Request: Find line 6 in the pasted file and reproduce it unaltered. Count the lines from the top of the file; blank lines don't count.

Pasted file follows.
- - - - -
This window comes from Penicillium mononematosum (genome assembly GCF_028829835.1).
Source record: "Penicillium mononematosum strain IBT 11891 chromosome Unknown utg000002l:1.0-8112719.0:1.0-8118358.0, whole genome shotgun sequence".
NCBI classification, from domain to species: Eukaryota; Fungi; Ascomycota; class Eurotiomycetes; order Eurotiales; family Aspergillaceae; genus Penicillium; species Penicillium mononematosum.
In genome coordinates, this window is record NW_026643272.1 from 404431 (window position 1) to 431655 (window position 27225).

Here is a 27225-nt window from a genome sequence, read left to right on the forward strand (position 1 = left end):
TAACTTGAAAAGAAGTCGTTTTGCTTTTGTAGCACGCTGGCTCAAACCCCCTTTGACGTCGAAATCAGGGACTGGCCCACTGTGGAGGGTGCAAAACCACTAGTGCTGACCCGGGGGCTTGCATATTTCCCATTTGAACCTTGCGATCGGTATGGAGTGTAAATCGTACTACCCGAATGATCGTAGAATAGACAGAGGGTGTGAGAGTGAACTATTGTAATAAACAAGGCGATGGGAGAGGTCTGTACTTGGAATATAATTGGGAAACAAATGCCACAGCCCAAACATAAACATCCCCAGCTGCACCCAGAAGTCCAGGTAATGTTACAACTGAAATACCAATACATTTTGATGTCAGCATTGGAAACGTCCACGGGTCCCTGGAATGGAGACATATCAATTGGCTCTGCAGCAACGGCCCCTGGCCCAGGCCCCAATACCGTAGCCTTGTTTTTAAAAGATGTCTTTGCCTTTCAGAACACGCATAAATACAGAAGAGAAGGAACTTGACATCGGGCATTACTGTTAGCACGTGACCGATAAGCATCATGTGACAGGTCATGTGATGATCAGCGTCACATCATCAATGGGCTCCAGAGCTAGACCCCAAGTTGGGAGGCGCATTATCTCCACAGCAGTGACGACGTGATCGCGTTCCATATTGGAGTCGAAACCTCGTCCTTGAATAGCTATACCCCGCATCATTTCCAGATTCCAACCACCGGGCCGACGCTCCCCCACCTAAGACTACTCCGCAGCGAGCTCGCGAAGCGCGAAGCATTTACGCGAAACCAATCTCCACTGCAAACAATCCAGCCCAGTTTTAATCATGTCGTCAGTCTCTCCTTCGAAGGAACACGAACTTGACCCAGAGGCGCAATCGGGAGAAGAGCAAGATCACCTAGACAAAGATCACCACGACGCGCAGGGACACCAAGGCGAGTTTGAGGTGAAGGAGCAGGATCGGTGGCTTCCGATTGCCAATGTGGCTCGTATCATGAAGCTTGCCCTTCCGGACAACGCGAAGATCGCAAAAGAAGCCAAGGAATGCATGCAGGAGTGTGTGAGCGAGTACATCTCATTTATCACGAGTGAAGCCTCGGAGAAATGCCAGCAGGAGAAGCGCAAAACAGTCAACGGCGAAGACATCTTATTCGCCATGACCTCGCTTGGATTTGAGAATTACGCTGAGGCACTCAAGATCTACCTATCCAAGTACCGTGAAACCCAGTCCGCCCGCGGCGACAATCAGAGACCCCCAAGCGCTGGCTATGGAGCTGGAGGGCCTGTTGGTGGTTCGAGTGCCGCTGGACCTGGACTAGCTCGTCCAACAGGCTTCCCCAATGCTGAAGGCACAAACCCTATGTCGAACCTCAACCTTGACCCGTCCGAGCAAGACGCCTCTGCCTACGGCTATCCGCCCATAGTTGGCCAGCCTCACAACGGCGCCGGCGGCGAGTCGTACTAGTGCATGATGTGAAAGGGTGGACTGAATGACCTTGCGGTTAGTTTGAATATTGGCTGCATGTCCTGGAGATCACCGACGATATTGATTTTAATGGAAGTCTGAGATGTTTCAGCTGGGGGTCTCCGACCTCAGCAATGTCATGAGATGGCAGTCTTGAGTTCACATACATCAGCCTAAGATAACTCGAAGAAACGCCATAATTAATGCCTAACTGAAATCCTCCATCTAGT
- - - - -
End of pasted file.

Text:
TAACTTGAAAAGAAGTCGTTTTGCTTTTGTAGCACGCTGGCTCAAACCCCCTTTGACGTCGAAATCAGGGACTGGCCCACTGTGGAGGGTGCAAAACCACTAGTGCTGACCCGGGGGCTTGCATATTTCCCATTTGAACCTTGCGATCGGTATGGAGTGTAAATCGTACTACCCGAATGATCGTAGAATAGACAGAGGGTGTGAGAGTGAACTATTGTAATAAACAAGGCGATGGGAGAGGTCTGTACTTGGAATATAATTGGGAAACAAATGCCACAGCCCAAACATAAACATCCCCAGCTGCACCCAGAAGTCCAGGTAATGTTACAACTGAAATACCAATACATTTTGATGTCAGCATTGGAAACGTCCACGGGTCCCTGGAATGGAGACATATCAATTGGCTCTGCAGCAACGGCCCCTGGCCCAGGCCCCAATACCGTAGCCTTGTTTTTAAAAGATGTCTTTGCCTTTCAGAACACGCATAAATACAGAAGAGAAGGAACTTGACATCGGGCATTACTGTTAGCACGTGACCGATAAGCATCATGTGACAGGTCATGTGATGATCAGCGTCACATCATCAATGGGCTCCAGAGCTAGACCCCAAGTTGGGAGGCGCATTATCTCCACAGCAGTGACGACGTGATCGCGTTCCATATTGGAGTCGAAACCTCGTCCTTGAATAGCTATACCCCGCATCATTTCCAGATTCCAACCACCGGGCCGACGCTCCCCCACCTAAGACTACTCCGCAGCGAGCTCGCGAAGCGCGAAGCATTTACGCGAAACCAATCTCCACTGCAAACAATCCAGCCCAGTTTTAATCATGTCGTCAGTCTCTCCTTCGAAGGAACACGAACTTGACCCAGAGGCGCAATCGGGAGAAGAGCAAGATCACCTAGACAAAGATCACCACGACGCGCAGGGACACCAAGGCGAGTTTGAGGTGAAGGAGCAGGATCGGTGGCTTCCGATTGCCAATGTGGCTCGTATCATGAAGCTTGCCCTTCCGGACAACGCGAAGATCGCAAAAGAAGCCAAGGAATGCATGCAGGAGTGTGTGAGCGAGTACATCTCATTTATCACGAGTGAAGCCTCGGAGAAATGCCAGCAGGAGAAGCGCAAAACAGTCAACGGCGAAGACATCTTATTCGCCATGACCTCGCTTGGATTTGAGAATTACGCTGAGGCACTCAAGATCTACCTATCCAAGTACCGTGAAACCCAGTCCGCCCGCGGCGACAATCAGAGACCCCCAAGCGCTGGCTATGGAGCTGGAGGGCCTGTTGGTGGTTCGAGTGCCGCTGGACCTGGACTAGCTCGTCCAACAGGCTTCCCCAATGCTGAAGGCACAAACCCTATGTCGAACCTCAACCTTGACCCGTCCGAGCAAGACGCCTCTGCCTACGGCTATCCGCCCATAGTTGGCCAGCCTCACAACGGCGCCGGCGGCGAGTCGTACTAGTGCATGATGTGAAAGGGTGGACTGAATGACCTTGCGGTTAGTTTGAATATTGGCTGCATGTCCTGGAGATCACCGACGATATTGATTTTAATGGAAGTCTGAGATGTTTCAGCTGGGGGTCTCCGACCTCAGCAATGTCATGAGATGGCAGTCTTGAGTTCACATACATCAGCCTAAGATAACTCGAAGAAACGCCATAATTAATGCCTAACTGAAATCCTCCATCTAGT